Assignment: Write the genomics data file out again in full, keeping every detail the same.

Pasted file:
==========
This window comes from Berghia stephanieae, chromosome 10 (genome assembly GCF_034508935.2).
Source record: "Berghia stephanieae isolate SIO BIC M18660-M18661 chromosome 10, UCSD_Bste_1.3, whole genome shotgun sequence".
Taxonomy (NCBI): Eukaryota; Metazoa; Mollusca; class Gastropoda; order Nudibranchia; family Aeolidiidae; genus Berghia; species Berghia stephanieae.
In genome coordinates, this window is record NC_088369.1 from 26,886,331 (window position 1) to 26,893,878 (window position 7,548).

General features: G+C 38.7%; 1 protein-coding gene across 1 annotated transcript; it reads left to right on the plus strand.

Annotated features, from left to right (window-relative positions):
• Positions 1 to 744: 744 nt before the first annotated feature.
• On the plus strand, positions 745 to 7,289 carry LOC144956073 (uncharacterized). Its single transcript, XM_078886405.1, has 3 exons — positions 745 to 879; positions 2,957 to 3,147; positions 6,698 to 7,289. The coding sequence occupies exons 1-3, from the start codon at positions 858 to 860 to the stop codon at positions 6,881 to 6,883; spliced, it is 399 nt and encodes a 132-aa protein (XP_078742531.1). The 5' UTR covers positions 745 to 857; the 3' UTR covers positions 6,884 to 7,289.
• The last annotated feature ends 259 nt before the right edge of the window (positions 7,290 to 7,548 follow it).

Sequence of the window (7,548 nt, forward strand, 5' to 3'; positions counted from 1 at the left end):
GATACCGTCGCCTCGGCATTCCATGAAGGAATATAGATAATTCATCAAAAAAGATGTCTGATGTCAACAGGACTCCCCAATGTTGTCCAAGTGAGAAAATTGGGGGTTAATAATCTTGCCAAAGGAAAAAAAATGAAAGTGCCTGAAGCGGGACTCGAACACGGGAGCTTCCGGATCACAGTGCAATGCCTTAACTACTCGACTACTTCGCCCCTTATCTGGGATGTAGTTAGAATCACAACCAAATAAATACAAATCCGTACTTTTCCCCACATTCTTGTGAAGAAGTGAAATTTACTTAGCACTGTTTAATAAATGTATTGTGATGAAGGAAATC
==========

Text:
This window comes from Berghia stephanieae, chromosome 10 (genome assembly GCF_034508935.2).
Source record: "Berghia stephanieae isolate SIO BIC M18660-M18661 chromosome 10, UCSD_Bste_1.3, whole genome shotgun sequence".
Taxonomy (NCBI): Eukaryota; Metazoa; Mollusca; class Gastropoda; order Nudibranchia; family Aeolidiidae; genus Berghia; species Berghia stephanieae.
In genome coordinates, this window is record NC_088369.1 from 26,886,331 (window position 1) to 26,893,878 (window position 7,548).

General features: G+C 38.7%; 1 protein-coding gene across 1 annotated transcript; it reads left to right on the plus strand.

Annotated features, from left to right (window-relative positions):
• Positions 1 to 744: 744 nt before the first annotated feature.
• On the plus strand, positions 745 to 7,289 carry LOC144956073 (uncharacterized). Its single transcript, XM_078886405.1, has 3 exons — positions 745 to 879; positions 2,957 to 3,147; positions 6,698 to 7,289. The coding sequence occupies exons 1-3, from the start codon at positions 858 to 860 to the stop codon at positions 6,881 to 6,883; spliced, it is 399 nt and encodes a 132-aa protein (XP_078742531.1). The 5' UTR covers positions 745 to 857; the 3' UTR covers positions 6,884 to 7,289.
• The last annotated feature ends 259 nt before the right edge of the window (positions 7,290 to 7,548 follow it).

Sequence of the window (7,548 nt, forward strand, 5' to 3'; positions counted from 1 at the left end):
GATACCGTCGCCTCGGCATTCCATGAAGGAATATAGATAATTCATCAAAAAAGATGTCTGATGTCAACAGGACTCCCCAATGTTGTCCAAGTGAGAAAATTGGGGGTTAATAATCTTGCCAAAGGAAAAAAAATGAAAGTGCCTGAAGCGGGACTCGAACACGGGAGCTTCCGGATCACAGTGCAATGCCTTAACTACTCGACTACTTCGCCCCTTATCTGGGATGTAGTTAGAATCACAACCAAATAAATACAAATCCGTACTTTTCCCCACATTCTTGTGAAGAAGTGAAATTTACTTAGCACTGTTTAATAAATGTATTGTGATGAAGGAAATC